It has been known for some years that the functional activity of 5-HT neurons in the brain changes dramatically during the sleep-wake arousal cycle. Thus from a stable, slow and regular discharge pattern during quiet wakening, neuronal activity gradually declines as the animal becomes drowsy and enters slow-wave sleep. During rapid eye movement (REM) sleep, 5-HT activity is totally suppressed but in anticipation of awakening the neuronal activity returns to its basal level several seconds before the end of the REM episode. During arousal or wakening, the 5-HT neuronal discharge pattern increases considerably above the quiet waking state.
Koella has reviewed the evidence implicating the involvement of serotonin in the sleep-wake cycle but the involvement of specific serotonin receptor subtypes in sleep mechanisms is unclear. Experimental evidence suggests that 5-HT1A agonists delay the onset of REM sleep while 5-HT2 antagonists suppress REM and have variable effects on non-REM sleep.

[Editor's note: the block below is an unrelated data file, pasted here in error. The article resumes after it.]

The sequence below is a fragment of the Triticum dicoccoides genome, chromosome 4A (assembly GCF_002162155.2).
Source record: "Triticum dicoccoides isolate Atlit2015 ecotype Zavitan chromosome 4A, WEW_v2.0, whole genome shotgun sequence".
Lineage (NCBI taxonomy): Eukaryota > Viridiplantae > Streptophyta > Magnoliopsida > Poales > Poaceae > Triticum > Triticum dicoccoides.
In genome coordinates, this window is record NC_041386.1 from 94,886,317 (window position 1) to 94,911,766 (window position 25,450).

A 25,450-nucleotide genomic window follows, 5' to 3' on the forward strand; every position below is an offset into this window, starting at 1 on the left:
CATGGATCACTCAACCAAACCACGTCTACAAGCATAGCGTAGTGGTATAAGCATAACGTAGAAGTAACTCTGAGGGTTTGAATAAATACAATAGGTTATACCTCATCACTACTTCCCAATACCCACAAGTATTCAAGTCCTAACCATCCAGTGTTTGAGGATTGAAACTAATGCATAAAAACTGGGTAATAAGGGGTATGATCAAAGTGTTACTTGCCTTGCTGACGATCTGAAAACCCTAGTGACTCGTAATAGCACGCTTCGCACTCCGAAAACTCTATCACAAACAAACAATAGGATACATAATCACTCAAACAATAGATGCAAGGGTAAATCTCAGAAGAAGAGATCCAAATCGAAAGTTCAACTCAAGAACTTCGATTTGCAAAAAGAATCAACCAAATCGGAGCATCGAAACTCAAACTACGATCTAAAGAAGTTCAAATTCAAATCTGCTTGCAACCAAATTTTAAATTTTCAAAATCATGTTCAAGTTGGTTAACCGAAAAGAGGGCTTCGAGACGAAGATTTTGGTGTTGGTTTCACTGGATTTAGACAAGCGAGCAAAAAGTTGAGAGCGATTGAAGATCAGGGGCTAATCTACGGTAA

It must be emphasized that most studies of the relationship between the serotonergic system and sleep have been conducted in rats and therefore the relevance of such findings to man remains unproven. From such experimental studies, it has been shown that blockade of 5-HT2 receptors increases the proportion of slow-wave sleep and decreases the quantity of REM sleep. Whether this effect of 5-HT2 antagonists can be ascribed to a specific effect on slow-wave sleep is, however, a matter of conjecture as any increase in time spent in one stage of sleep will be reflected in a decrease in the time spent in other stages of sleep. However, experimental evidence suggests that most drugs that alter serotonergic transmission reduce REM sleep. There is evidence that the 5-HT2 antagonist ritanserin improves sleep quality in those suffering from ''jet lag'' which suggests that the 5-HT2 receptors may be involved in adjusting the sleep-wake cycle to the photoperiod. Furthermore, experimental data suggest that activation of 5-HT2 receptors may vary according to the sleep-wake cycle. Such findings suggest that 5-HT2 receptors are involved in the regulation of circadian rhythms and the sleep-wake cycle. With regard to the overall role of 5-HT in sleep, Koella has postulated that serotonin may produce its various effects on sleep architecture by influencing cognition and vigilance.
Details of the effects of psychotropic drugs on the sleep profile are discussed in Chapter 10.
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